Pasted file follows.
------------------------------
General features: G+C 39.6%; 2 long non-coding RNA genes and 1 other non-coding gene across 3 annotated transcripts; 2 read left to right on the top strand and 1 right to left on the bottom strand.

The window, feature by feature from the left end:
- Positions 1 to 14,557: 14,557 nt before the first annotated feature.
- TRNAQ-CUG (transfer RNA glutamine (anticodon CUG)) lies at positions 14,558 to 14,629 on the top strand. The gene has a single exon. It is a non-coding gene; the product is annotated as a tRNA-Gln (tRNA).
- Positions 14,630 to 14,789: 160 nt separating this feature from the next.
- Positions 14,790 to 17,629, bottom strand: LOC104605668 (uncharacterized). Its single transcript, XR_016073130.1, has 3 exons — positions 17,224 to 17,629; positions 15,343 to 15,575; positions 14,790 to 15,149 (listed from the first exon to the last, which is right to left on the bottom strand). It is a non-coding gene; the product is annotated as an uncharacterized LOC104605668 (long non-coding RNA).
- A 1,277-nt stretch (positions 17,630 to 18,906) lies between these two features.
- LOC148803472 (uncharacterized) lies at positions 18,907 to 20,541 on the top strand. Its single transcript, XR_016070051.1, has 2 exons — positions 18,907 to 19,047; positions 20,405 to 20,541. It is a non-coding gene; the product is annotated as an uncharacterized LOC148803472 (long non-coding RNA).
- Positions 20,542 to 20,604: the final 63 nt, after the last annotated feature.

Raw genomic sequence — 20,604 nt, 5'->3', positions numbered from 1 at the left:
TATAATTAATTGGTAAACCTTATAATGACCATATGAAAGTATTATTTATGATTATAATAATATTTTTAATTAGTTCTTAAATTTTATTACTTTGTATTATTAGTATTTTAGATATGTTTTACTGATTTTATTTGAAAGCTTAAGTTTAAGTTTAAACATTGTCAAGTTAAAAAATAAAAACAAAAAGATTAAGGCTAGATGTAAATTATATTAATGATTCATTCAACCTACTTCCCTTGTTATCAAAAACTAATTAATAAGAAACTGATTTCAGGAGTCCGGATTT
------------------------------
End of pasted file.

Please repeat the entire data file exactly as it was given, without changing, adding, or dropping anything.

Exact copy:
General features: G+C 39.6%; 2 long non-coding RNA genes and 1 other non-coding gene across 3 annotated transcripts; 2 read left to right on the top strand and 1 right to left on the bottom strand.

The window, feature by feature from the left end:
- Positions 1 to 14,557: 14,557 nt before the first annotated feature.
- TRNAQ-CUG (transfer RNA glutamine (anticodon CUG)) lies at positions 14,558 to 14,629 on the top strand. The gene has a single exon. It is a non-coding gene; the product is annotated as a tRNA-Gln (tRNA).
- Positions 14,630 to 14,789: 160 nt separating this feature from the next.
- Positions 14,790 to 17,629, bottom strand: LOC104605668 (uncharacterized). Its single transcript, XR_016073130.1, has 3 exons — positions 17,224 to 17,629; positions 15,343 to 15,575; positions 14,790 to 15,149 (listed from the first exon to the last, which is right to left on the bottom strand). It is a non-coding gene; the product is annotated as an uncharacterized LOC104605668 (long non-coding RNA).
- A 1,277-nt stretch (positions 17,630 to 18,906) lies between these two features.
- LOC148803472 (uncharacterized) lies at positions 18,907 to 20,541 on the top strand. Its single transcript, XR_016070051.1, has 2 exons — positions 18,907 to 19,047; positions 20,405 to 20,541. It is a non-coding gene; the product is annotated as an uncharacterized LOC148803472 (long non-coding RNA).
- Positions 20,542 to 20,604: the final 63 nt, after the last annotated feature.

Raw genomic sequence — 20,604 nt, 5'->3', positions numbered from 1 at the left:
TATAATTAATTGGTAAACCTTATAATGACCATATGAAAGTATTATTTATGATTATAATAATATTTTTAATTAGTTCTTAAATTTTATTACTTTGTATTATTAGTATTTTAGATATGTTTTACTGATTTTATTTGAAAGCTTAAGTTTAAGTTTAAACATTGTCAAGTTAAAAAATAAAAACAAAAAGATTAAGGCTAGATGTAAATTATATTAATGATTCATTCAACCTACTTCCCTTGTTATCAAAAACTAATTAATAAGAAACTGATTTCAGGAGTCCGGATTT